In the fourth quarter of 2014, target-date funds had nearly $6.5 billion in asset inflows, about half the historical three-year quarterly average of $13 billion.
“The asset growth of the retail target-date industry continued to slow down over the past year, as the organic growth rate fell below 1% in the fourth quarter of 2014 compared to 3% in the first quarter of the year,” explained Jeremy Stempien, director of investments for Ibbotson Associates, a unit of Morningstar, in a report released earlier this week.
A key reason for the weak growth, he says, is that fewer new retirement plans are putting target-date funds into their lineups. Plus, more plans are moving assets into collective trusts or custom target-date strategies.
American Funds had inflows of $3.2 billion in Q4, as T. Rowe Price and Vanguard brought in $1.7 billion and $1.6 billion, respectively.
Vanguard has some $193 billion in target-date funds, followed by Fidelity with $187 billion and T. Rowe Price with $122 billion. “The three firms continue to dominate the market, as they collectively manage 72% of the industry’s assets,” Ibbotson Associates noted.
Total assets under management in retail target-date funds were $702 billion at the end of the fourth quarter, a jump of $15 billion from the previous quarter. This gain of 2% stems mainly from market returns.
During the final quarter of 2014 the average target-date fund gained 1.7%, trailing both the S&P 500 (4.9%) and the Barclays U.S. Aggregate Bond Index (1.8%). Still, target dates surpassed the returns of the Morningstar Lifetime Moderate Index in Q4’14, which were 1.2%.
For the full year, the average target-date fund improved 5.3%, topping the index’s 5.2% yearly returns but underperforming the S&P 500’s 13.7% gain and the Barclay’s bond index’s 6.0% improvement.
“Within U.S. equities, taking on risk paid off as small-cap equities beat its large-cap counterparts by nearly 5%,” explained Jeremy Stempien, director of investments for Ibbotson Associates, a unit of Morningstar, in a report released earlier this week.
“Small-cap growth stocks returned double digit returns with a 10.1% gain over the period, whereas large-cap growth equities returned significantly less with a 4.8% return. Value stocks saw similar outperformance with small-cap value returning 9.4% versus 5.0% for its large-cap value counterparts,” he noted.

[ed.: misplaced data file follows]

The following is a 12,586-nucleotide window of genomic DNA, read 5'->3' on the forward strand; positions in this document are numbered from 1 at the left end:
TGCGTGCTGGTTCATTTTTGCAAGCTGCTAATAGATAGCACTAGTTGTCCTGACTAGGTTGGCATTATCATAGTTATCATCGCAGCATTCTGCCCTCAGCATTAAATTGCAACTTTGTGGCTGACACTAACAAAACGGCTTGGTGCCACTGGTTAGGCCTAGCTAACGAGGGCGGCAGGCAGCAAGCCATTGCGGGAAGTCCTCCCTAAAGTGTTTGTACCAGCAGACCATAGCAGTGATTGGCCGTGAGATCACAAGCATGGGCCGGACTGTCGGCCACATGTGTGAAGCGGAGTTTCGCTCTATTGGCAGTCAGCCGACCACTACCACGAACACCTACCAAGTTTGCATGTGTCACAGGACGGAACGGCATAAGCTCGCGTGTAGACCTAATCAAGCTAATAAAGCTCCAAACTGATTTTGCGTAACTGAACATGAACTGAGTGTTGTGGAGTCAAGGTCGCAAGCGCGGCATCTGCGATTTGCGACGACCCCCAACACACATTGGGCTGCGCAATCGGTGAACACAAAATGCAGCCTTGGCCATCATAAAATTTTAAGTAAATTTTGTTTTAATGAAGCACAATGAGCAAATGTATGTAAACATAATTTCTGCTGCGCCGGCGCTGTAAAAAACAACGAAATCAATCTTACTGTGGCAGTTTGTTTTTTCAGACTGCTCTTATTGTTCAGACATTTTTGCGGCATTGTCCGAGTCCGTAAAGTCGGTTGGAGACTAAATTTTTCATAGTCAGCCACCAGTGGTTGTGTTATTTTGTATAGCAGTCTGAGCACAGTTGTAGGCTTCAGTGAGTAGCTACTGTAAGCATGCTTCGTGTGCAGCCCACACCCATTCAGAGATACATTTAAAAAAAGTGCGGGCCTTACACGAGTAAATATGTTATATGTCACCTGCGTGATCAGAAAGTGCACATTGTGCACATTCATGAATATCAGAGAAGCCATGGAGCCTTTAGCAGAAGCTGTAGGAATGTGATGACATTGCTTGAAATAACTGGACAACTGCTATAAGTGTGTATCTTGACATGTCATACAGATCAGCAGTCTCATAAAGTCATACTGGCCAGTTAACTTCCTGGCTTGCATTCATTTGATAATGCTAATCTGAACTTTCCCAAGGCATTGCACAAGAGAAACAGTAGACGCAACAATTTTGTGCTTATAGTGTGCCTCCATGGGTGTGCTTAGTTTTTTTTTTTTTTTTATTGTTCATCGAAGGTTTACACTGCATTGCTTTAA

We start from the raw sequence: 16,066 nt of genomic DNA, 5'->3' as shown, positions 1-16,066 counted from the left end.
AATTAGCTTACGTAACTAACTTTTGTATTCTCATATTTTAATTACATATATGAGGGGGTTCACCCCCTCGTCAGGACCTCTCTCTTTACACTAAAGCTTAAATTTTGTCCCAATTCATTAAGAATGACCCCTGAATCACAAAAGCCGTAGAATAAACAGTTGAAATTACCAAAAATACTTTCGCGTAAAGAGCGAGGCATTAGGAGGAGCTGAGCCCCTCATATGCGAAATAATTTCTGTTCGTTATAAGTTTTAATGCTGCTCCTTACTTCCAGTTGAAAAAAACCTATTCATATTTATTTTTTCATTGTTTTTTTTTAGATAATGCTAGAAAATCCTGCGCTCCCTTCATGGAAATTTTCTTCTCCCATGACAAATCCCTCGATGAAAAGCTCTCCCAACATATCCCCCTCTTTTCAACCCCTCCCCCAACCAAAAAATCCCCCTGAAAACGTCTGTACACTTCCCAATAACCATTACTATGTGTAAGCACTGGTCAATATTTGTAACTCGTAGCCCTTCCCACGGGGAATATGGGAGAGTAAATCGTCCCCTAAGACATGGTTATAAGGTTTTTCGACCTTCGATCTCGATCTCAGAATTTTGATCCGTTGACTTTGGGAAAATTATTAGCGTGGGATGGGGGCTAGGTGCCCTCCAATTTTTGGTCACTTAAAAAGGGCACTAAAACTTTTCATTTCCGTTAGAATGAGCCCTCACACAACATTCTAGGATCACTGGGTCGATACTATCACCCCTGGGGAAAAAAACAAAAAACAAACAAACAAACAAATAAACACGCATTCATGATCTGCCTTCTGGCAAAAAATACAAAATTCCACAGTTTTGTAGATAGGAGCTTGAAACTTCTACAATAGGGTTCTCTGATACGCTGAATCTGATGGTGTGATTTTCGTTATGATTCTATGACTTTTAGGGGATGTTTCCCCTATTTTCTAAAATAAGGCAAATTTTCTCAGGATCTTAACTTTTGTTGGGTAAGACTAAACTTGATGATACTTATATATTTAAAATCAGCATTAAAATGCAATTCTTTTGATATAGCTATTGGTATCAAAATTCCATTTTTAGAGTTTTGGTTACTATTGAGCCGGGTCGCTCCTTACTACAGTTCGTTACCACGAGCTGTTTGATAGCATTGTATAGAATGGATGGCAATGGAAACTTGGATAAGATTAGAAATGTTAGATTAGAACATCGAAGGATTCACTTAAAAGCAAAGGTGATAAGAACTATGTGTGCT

Commodities had a bad time, dropping 12.1% in the fourth quarter. REITs, though, were the top-performing asset class with a return of close to 13% in the period.
Equities tended to outperform fixed income in 2014, as has been the case in four of the last five years, according to Stempien.
“Within the risk spectrum, those asset classes that typically take on less risk outperformed those that take on more risk, as can be seen with U.S. large-cap stocks outperforming U.S. small-cap stocks significantly during the period,” he explained.
Growth and value stocks within the U.S. performed “relatively similar overall,” the investment expert says. However, large-cap value outperformed small-cap value by 9.3%, and large-cap growth outperformed small-cap growth by 7.4%.
Developed non-U.S. equities lost 4.5% last year, while emerging-market equities fell 1.8% in 2014. Commodities declined 17%.
REITs, meanwhile, bounced back from a modest performance in 2013 with “an exceptional year” in 2014, returning 28%.
Performance of TDFs is now on regulators' radar screens.
SEC Commissioner Luis Aguilar said in a recent speech that the SEC needs to pass new rules addressing target date fund disclosures, as such funds “do not contain guarantees.” He noted that in 2008, investors who invested in funds “with a 2010 target date found themselves facing average losses of 30%, just two years before their presumed retirement date. Some of these investors faced losses as high as 41%.”
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